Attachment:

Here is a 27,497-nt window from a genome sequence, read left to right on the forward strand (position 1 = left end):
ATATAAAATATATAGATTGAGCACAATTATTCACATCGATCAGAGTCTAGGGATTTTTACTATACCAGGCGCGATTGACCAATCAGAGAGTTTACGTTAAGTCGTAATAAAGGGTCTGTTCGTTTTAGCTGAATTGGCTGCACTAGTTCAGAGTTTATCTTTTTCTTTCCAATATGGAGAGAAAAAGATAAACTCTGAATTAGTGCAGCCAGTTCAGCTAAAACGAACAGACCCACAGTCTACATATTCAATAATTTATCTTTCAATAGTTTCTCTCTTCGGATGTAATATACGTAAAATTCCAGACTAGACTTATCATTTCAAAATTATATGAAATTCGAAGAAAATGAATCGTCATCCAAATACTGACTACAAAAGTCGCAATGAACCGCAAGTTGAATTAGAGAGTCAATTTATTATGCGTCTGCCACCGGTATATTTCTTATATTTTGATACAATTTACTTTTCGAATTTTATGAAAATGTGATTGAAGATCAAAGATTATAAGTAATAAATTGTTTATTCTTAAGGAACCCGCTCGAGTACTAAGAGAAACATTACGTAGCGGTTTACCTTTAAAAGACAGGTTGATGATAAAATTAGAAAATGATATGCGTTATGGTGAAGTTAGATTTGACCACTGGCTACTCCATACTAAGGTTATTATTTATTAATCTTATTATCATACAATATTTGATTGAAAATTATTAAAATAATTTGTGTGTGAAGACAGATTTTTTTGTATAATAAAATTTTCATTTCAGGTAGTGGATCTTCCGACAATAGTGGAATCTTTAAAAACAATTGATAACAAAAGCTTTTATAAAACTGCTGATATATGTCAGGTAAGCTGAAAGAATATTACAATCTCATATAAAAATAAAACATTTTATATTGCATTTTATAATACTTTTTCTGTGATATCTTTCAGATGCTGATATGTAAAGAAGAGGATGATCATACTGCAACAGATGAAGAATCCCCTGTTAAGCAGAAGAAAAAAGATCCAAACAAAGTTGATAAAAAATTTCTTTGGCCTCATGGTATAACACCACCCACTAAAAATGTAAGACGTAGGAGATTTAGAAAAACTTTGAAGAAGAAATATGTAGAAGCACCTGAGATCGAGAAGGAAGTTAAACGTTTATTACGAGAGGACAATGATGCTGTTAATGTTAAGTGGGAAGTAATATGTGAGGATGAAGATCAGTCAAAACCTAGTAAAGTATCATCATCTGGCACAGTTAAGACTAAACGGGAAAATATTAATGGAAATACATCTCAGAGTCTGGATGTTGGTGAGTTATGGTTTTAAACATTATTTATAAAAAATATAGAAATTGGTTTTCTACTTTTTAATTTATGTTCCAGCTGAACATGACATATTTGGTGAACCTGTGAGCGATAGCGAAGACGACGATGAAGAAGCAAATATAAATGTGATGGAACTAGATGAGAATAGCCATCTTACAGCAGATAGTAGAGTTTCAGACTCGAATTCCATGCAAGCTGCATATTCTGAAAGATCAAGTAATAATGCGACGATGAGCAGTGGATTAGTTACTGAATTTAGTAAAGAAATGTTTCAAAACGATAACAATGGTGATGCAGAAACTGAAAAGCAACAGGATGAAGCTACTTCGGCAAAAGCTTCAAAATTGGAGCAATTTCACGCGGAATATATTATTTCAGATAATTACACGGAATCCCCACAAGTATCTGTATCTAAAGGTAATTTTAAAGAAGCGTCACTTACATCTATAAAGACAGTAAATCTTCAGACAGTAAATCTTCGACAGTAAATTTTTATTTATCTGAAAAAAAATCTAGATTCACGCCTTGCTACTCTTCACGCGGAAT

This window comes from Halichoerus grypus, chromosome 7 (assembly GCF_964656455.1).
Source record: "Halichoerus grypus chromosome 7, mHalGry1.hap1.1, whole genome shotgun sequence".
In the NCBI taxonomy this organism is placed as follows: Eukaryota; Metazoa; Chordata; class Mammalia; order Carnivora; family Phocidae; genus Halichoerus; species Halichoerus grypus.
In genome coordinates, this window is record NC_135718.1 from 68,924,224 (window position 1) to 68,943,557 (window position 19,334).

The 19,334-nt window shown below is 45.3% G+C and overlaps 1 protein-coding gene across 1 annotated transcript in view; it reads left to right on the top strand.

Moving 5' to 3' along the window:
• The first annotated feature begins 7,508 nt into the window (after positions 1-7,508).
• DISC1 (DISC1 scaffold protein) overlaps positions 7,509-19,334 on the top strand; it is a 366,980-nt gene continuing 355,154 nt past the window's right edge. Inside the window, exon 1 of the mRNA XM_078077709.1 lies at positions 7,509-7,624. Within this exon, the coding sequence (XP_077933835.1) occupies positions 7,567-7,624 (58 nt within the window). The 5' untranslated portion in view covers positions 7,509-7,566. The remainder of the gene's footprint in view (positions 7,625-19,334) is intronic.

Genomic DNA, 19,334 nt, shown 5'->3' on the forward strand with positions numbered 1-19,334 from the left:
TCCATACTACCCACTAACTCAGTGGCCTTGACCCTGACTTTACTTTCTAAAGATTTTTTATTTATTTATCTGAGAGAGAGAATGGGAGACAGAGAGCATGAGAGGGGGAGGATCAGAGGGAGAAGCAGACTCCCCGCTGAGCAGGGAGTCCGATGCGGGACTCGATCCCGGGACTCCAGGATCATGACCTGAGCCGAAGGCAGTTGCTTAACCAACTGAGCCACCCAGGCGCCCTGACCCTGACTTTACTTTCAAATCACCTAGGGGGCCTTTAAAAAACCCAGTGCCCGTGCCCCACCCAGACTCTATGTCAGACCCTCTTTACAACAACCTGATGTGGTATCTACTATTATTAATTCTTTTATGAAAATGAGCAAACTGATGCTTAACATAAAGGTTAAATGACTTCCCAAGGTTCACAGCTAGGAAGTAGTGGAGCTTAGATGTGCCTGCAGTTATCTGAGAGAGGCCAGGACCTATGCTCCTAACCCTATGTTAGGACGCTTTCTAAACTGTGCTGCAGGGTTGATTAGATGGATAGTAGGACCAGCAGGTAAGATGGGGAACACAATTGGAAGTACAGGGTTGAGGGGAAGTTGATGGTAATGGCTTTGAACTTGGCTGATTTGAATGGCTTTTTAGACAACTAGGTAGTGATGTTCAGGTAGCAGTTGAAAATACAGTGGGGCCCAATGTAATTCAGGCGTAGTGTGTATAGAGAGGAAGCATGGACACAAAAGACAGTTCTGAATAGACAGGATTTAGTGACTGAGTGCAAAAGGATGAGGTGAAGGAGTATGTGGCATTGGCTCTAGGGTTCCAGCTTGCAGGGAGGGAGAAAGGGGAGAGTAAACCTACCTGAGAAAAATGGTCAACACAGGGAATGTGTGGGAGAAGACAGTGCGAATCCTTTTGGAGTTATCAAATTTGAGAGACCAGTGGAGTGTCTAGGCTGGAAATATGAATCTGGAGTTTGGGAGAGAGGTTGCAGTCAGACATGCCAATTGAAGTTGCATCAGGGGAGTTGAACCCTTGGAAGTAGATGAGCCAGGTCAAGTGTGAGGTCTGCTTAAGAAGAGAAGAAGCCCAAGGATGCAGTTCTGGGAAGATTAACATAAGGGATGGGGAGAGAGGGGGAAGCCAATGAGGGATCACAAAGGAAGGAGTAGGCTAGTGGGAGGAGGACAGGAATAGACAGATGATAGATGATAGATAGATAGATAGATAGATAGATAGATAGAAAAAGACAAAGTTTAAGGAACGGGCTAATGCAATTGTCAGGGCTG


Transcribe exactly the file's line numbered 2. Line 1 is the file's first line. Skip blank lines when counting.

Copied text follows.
ATATAAAATATATAGATTGAGCACAATTATTCACATCGATCAGAGTCTAGGGATTTTTACTATACCAGGCGCGATTGACCAATCAGAGAGTTTACGTTAAGTCGTAATAAAGGGTCTGTTCGTTTTAGCTGAATTGGCTGCACTAGTTCAGAGTTTATCTTTTTCTTTCCAATATGGAGAGAAAAAGATAAACTCTGAATTAGTGCAGCCAGTTCAGCTAAAACGAACAGACCCACAGTCTACATATTCAATAATTTATCTTTCAATAGTTTCTCTCTTCGGATGTAATATACGTAAAATTCCAGACTAGACTTATCATTTCAAAATTATATGAAATTCGAAGAAAATGAATCGTCATCCAAATACTGACTACAAAAGTCGCAATGAACCGCAAGTTGAATTAGAGAGTCAATTTATTATGCGTCTGCCACCGGTATATTTCTTATATTTTGATACAATTTACTTTTCGAATTTTATGAAAATGTGATTGAAGATCAAAGATTATAAGTAATAAATTGTTTATTCTTAAGGAACCCGCTCGAGTACTAAGAGAAACATTACGTAGCGGTTTACCTTTAAAAGACAGGTTGATGATAAAATTAGAAAATGATATGCGTTATGGTGAAGTTAGATTTGACCACTGGCTACTCCATACTAAGGTTATTATTTATTAATCTTATTATCATACAATATTTGATTGAAAATTATTAAAATAATTTGTGTGTGAAGACAGATTTTTTTGTATAATAAAATTTTCATTTCAGGTAGTGGATCTTCCGACAATAGTGGAATCTTTAAAAACAATTGATAACAAAAGCTTTTATAAAACTGCTGATATATGTCAGGTAAGCTGAAAGAATATTACAATCTCATATAAAAATAAAACATTTTATATTGCATTTTATAATACTTTTTCTGTGATATCTTTCAGATGCTGATATGTAAAGAAGAGGATGATCATACTGCAACAGATGAAGAATCCCCTGTTAAGCAGAAGAAAAAAGATCCAAACAAAGTTGATAAAAAATTTCTTTGGCCTCATGGTATAACACCACCCACTAAAAATGTAAGACGTAGGAGATTTAGAAAAACTTTGAAGAAGAAATATGTAGAAGCACCTGAGATCGAGAAGGAAGTTAAACGTTTATTACGAGAGGACAATGATGCTGTTAATGTTAAGTGGGAAGTAATATGTGAGGATGAAGATCAGTCAAAACCTAGTAAAGTATCATCATCTGGCACAGTTAAGACTAAACGGGAAAATATTAATGGAAATACATCTCAGAGTCTGGATGTTGGTGAGTTATGGTTTTAAACATTATTTATAAAAAATATAGAAATTGGTTTTCTACTTTTTAATTTATGTTCCAGCTGAACATGACATATTTGGTGAACCTGTGAGCGATAGCGAAGACGACGATGAAGAAGCAAATATAAATGTGATGGAACTAGATGAGAATAGCCATCTTACAGCAGATAGTAGAGTTTCAGACTCGAATTCCATGCAAGCTGCATATTCTGAAAGATCAAGTAATAATGCGACGATGAGCAGTGGATTAGTTACTGAATTTAGTAAAGAAATGTTTCAAAACGATAACAATGGTGATGCAGAAACTGAAAAGCAACAGGATGAAGCTACTTCGGCAAAAGCTTCAAAATTGGAGCAATTTCACGCGGAATATATTATTTCAGATAATTACACGGAATCCCCACAAGTATCTGTATCTAAAGGTAATTTTAAAGAAGCGTCACTTACATCTATAAAGACAGTAAATCTTCAGACAGTAAATCTTCGACAGTAAATTTTTATTTATCTGAAAAAAAATCTAGATTCACGCCTTGCTACTCTTCACGCGGAAT